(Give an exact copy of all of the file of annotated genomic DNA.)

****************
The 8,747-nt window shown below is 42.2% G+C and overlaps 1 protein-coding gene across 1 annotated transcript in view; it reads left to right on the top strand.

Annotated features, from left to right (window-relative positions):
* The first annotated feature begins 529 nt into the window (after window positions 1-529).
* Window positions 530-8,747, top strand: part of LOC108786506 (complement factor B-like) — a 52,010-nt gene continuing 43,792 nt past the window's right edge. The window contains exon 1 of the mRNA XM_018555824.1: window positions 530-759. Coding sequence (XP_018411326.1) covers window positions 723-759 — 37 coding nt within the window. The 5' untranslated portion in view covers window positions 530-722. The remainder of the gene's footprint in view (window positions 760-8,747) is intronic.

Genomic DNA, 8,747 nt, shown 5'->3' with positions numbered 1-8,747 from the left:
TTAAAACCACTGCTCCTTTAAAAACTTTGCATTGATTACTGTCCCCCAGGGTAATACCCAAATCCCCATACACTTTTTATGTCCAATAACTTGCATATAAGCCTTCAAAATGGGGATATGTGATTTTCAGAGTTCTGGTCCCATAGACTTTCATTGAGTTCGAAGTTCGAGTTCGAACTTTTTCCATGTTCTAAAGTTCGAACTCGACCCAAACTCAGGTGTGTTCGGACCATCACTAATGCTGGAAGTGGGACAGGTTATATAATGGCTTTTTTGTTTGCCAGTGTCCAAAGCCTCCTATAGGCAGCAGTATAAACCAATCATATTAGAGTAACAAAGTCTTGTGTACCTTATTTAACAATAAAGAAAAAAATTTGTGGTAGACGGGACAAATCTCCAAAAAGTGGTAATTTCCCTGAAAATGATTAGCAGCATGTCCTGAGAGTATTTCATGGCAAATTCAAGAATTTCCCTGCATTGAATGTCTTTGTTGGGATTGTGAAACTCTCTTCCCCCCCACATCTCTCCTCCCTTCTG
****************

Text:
The 8,747-nt window shown below is 42.2% G+C and overlaps 1 protein-coding gene across 1 annotated transcript in view; it reads left to right on the top strand.

Annotated features, from left to right (window-relative positions):
* The first annotated feature begins 529 nt into the window (after window positions 1-529).
* Window positions 530-8,747, top strand: part of LOC108786506 (complement factor B-like) — a 52,010-nt gene continuing 43,792 nt past the window's right edge. The window contains exon 1 of the mRNA XM_018555824.1: window positions 530-759. Coding sequence (XP_018411326.1) covers window positions 723-759 — 37 coding nt within the window. The 5' untranslated portion in view covers window positions 530-722. The remainder of the gene's footprint in view (window positions 760-8,747) is intronic.

Genomic DNA, 8,747 nt, shown 5'->3' with positions numbered 1-8,747 from the left:
TTAAAACCACTGCTCCTTTAAAAACTTTGCATTGATTACTGTCCCCCAGGGTAATACCCAAATCCCCATACACTTTTTATGTCCAATAACTTGCATATAAGCCTTCAAAATGGGGATATGTGATTTTCAGAGTTCTGGTCCCATAGACTTTCATTGAGTTCGAAGTTCGAGTTCGAACTTTTTCCATGTTCTAAAGTTCGAACTCGACCCAAACTCAGGTGTGTTCGGACCATCACTAATGCTGGAAGTGGGACAGGTTATATAATGGCTTTTTTGTTTGCCAGTGTCCAAAGCCTCCTATAGGCAGCAGTATAAACCAATCATATTAGAGTAACAAAGTCTTGTGTACCTTATTTAACAATAAAGAAAAAAATTTGTGGTAGACGGGACAAATCTCCAAAAAGTGGTAATTTCCCTGAAAATGATTAGCAGCATGTCCTGAGAGTATTTCATGGCAAATTCAAGAATTTCCCTGCATTGAATGTCTTTGTTGGGATTGTGAAACTCTCTTCCCCCCCACATCTCTCCTCCCTTCTG